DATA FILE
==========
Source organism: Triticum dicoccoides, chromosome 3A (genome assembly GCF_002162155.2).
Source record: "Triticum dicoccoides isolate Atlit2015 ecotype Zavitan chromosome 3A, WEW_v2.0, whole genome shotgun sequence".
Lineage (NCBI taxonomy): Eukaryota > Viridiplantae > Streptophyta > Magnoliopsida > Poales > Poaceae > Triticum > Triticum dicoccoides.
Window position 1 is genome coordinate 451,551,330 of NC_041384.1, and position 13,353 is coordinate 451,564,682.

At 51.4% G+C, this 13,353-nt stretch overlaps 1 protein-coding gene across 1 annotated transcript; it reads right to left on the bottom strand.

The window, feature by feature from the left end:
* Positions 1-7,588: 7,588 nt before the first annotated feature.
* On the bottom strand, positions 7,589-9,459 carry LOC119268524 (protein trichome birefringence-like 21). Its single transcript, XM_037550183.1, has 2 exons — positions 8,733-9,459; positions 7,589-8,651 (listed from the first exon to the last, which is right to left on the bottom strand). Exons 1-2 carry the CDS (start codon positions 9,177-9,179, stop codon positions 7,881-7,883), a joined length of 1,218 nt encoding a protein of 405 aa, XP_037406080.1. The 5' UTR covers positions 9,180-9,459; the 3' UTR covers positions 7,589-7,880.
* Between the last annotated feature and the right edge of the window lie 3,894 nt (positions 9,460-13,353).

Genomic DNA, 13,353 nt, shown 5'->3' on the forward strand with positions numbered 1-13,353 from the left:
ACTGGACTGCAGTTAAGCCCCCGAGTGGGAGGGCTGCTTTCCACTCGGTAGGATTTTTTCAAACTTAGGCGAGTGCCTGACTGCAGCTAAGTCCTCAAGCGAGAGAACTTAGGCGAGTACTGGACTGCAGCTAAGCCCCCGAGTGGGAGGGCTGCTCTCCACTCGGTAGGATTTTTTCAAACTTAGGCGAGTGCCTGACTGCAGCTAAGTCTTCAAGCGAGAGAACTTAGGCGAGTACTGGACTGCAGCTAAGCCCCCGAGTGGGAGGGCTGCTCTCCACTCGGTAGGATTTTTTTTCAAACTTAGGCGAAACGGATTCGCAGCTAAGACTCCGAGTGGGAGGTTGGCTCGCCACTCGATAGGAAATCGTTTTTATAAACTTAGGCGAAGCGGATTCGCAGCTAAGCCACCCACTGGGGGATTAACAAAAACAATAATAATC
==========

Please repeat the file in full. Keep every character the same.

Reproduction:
Source organism: Triticum dicoccoides, chromosome 3A (genome assembly GCF_002162155.2).
Source record: "Triticum dicoccoides isolate Atlit2015 ecotype Zavitan chromosome 3A, WEW_v2.0, whole genome shotgun sequence".
Lineage (NCBI taxonomy): Eukaryota > Viridiplantae > Streptophyta > Magnoliopsida > Poales > Poaceae > Triticum > Triticum dicoccoides.
Window position 1 is genome coordinate 451,551,330 of NC_041384.1, and position 13,353 is coordinate 451,564,682.

At 51.4% G+C, this 13,353-nt stretch overlaps 1 protein-coding gene across 1 annotated transcript; it reads right to left on the bottom strand.

The window, feature by feature from the left end:
* Positions 1-7,588: 7,588 nt before the first annotated feature.
* On the bottom strand, positions 7,589-9,459 carry LOC119268524 (protein trichome birefringence-like 21). Its single transcript, XM_037550183.1, has 2 exons — positions 8,733-9,459; positions 7,589-8,651 (listed from the first exon to the last, which is right to left on the bottom strand). Exons 1-2 carry the CDS (start codon positions 9,177-9,179, stop codon positions 7,881-7,883), a joined length of 1,218 nt encoding a protein of 405 aa, XP_037406080.1. The 5' UTR covers positions 9,180-9,459; the 3' UTR covers positions 7,589-7,880.
* Between the last annotated feature and the right edge of the window lie 3,894 nt (positions 9,460-13,353).

Genomic DNA, 13,353 nt, shown 5'->3' on the forward strand with positions numbered 1-13,353 from the left:
ACTGGACTGCAGTTAAGCCCCCGAGTGGGAGGGCTGCTTTCCACTCGGTAGGATTTTTTCAAACTTAGGCGAGTGCCTGACTGCAGCTAAGTCCTCAAGCGAGAGAACTTAGGCGAGTACTGGACTGCAGCTAAGCCCCCGAGTGGGAGGGCTGCTCTCCACTCGGTAGGATTTTTTCAAACTTAGGCGAGTGCCTGACTGCAGCTAAGTCTTCAAGCGAGAGAACTTAGGCGAGTACTGGACTGCAGCTAAGCCCCCGAGTGGGAGGGCTGCTCTCCACTCGGTAGGATTTTTTTTCAAACTTAGGCGAAACGGATTCGCAGCTAAGACTCCGAGTGGGAGGTTGGCTCGCCACTCGATAGGAAATCGTTTTTATAAACTTAGGCGAAGCGGATTCGCAGCTAAGCCACCCACTGGGGGATTAACAAAAACAATAATAATC